California has passed two pieces of major climate legislation.
The Climate Corporate Data Accountability Act (SB 253) will require public and private US businesses with revenues over $1 billion that do business in California to report their scopes 1, 2, and 3 greenhouse gas emissions. The bill mandates third-party assurance on reported emissions.
The Climate-Related Financial Risk Act (SB 261) will require large corporations to prepare and submit an annual report that publicly discloses their climate-related financial risks and the measures they’re taking to mitigate these risks.
Given that California is the 4th largest economy in the world and that SB 253 requires scope 3 emission disclosures – indirect emissions related to companies’ value chains – this bill will have significant implications for the economy and environment.
The bottom line – companies need to focus on building capacity to collect, calculate, and report on their GHG emissions data in a way that sets them up for auditable success. As we move from a voluntary reporting landscape to a regulated one, emissions data will be treated in a similar manner to financial data, including increased financial and legal internal review as well as third-party assurance. Companies will need to be confident in their reporting and be able to show their work.
Public and private companies doing more than $1 billion in revenue and doing business in California.
There are two notable differences between SB 253 and the proposed SEC Climate Rule. The first is who is subject to each rule. SB 253 targets public and private companies doing more than $1 billion in revenue and operating in California. The SEC Climate Rule targets Public companies reporting to the SEC, including U.S. public companies and Foreign Private Issuers. The second difference relates to scope 3 reporting. SB 253 requires all scope 3 emissions be reported, while the SEC Climate Rule requires scope 3 emission disclosure only if the company has set scope 3 reduction targets or the scope 3 emissions are material.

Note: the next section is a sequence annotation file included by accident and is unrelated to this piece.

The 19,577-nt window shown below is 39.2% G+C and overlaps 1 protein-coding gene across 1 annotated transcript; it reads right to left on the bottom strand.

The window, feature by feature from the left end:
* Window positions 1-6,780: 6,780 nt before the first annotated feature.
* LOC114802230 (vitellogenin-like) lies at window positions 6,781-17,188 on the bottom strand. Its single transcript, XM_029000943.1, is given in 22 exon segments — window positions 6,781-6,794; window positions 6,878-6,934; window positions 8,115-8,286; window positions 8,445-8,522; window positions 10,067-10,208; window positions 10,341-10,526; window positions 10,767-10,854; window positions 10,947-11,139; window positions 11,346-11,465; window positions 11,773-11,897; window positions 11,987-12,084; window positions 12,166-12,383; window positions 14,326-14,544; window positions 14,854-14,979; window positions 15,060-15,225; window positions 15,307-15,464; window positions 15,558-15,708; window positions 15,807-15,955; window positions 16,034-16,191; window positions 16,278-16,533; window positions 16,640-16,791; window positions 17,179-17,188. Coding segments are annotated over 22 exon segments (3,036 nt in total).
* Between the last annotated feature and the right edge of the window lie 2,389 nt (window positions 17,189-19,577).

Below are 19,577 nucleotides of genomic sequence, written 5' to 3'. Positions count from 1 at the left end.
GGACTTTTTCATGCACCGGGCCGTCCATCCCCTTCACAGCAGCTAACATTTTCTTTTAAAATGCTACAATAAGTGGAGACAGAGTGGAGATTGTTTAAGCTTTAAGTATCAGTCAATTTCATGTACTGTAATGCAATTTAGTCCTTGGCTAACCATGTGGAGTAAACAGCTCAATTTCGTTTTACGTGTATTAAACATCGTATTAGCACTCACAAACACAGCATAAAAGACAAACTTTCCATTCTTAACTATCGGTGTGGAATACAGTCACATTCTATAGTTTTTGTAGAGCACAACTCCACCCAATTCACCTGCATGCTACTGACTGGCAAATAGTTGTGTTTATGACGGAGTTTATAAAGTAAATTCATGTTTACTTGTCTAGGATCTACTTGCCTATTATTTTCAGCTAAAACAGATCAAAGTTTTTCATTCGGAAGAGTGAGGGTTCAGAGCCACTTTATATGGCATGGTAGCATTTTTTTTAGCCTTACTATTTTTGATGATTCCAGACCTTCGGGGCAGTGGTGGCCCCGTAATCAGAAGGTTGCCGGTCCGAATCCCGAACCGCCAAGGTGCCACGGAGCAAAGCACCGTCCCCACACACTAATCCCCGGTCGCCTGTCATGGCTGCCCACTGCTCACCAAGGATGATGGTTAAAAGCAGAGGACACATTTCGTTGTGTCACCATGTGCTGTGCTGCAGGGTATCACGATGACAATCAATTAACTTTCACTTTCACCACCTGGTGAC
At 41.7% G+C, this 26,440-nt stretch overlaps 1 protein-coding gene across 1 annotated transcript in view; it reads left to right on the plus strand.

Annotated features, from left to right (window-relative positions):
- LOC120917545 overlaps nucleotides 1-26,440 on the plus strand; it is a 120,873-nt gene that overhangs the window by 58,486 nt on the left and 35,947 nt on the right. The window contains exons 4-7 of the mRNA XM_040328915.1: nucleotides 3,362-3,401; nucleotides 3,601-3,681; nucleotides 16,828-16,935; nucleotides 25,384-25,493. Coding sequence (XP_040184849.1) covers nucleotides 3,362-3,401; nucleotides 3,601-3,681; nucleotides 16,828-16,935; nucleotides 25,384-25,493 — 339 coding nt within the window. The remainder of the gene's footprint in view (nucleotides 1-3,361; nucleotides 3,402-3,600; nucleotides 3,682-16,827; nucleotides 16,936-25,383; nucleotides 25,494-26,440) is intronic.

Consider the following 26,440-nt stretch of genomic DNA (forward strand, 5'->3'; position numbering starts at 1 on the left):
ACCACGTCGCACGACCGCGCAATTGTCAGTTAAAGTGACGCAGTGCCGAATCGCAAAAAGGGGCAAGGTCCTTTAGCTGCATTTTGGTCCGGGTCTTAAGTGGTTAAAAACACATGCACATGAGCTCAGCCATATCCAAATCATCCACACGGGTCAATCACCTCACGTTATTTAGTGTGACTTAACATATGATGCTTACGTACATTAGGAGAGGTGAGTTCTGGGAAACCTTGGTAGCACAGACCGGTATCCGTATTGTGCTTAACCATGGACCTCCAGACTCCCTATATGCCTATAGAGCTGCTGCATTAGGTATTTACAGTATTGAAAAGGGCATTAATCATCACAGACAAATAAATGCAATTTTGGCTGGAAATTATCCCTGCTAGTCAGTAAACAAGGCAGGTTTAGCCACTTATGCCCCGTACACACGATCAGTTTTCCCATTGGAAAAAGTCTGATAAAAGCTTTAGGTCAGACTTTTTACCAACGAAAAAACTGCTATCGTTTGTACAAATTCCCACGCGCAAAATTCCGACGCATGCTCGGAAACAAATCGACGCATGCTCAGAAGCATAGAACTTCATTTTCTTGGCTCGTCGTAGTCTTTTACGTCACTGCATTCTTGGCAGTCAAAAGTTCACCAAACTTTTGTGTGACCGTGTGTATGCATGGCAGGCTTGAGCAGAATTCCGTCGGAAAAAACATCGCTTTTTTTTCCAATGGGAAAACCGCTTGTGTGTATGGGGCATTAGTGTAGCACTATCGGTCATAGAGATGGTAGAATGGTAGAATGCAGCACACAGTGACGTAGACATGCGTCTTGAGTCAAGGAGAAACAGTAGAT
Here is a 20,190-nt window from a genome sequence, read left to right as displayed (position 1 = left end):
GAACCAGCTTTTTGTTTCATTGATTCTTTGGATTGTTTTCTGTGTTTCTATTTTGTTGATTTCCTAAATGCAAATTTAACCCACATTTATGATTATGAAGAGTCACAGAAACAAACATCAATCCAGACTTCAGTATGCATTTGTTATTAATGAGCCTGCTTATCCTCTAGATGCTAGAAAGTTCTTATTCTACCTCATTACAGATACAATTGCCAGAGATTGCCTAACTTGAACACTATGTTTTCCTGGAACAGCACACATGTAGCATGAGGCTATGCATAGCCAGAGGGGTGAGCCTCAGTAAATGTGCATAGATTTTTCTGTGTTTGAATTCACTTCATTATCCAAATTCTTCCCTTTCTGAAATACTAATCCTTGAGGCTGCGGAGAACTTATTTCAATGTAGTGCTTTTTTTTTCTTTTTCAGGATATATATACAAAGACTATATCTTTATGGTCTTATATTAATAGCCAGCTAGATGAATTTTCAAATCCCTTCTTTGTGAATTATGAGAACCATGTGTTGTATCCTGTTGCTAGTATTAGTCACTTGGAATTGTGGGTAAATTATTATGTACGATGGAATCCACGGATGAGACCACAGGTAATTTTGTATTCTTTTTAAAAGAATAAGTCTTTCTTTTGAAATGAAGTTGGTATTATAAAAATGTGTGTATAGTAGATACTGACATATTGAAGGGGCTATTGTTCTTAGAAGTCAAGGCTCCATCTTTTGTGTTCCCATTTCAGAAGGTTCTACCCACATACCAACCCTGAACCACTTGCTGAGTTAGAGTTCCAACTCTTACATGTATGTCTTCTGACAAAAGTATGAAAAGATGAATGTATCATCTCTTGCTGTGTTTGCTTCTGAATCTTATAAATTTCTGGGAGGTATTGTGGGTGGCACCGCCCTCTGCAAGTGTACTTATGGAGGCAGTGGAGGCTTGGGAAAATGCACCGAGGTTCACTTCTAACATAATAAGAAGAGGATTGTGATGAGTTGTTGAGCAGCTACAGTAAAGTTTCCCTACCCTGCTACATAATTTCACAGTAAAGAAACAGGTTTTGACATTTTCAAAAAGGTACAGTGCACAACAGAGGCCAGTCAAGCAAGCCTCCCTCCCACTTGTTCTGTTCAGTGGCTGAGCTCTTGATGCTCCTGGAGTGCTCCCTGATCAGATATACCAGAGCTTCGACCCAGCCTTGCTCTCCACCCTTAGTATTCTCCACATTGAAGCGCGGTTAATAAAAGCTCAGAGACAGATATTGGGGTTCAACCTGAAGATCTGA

By 2026, companies will need to adhere to GHGP standards for measuring and reporting scope 1 and 2 emissions on the prior fiscal year, as well as obtain limited third-party assurance for scope 1 and 2 emissions. By 2027, companies will need to adhere to the GHGP standards for measuring and reporting scope 3 emissions on the prior fiscal year. By 2030, companies will need to obtain reasonable, third-party assurance for their scope 1 and 2 emissions reporting, as well as limited third-party assurance for their scope 3 emissions reporting.
Companies under $1 billion in revenue are not subject to California SB 253, but we expect the inclusion of scope 3 reporting for SB 253 subject companies will lead to increased pressure throughout value chains for scope 1 and 2 emissions disclosures as these help larger companies create more accurate scope 3 emission footprints.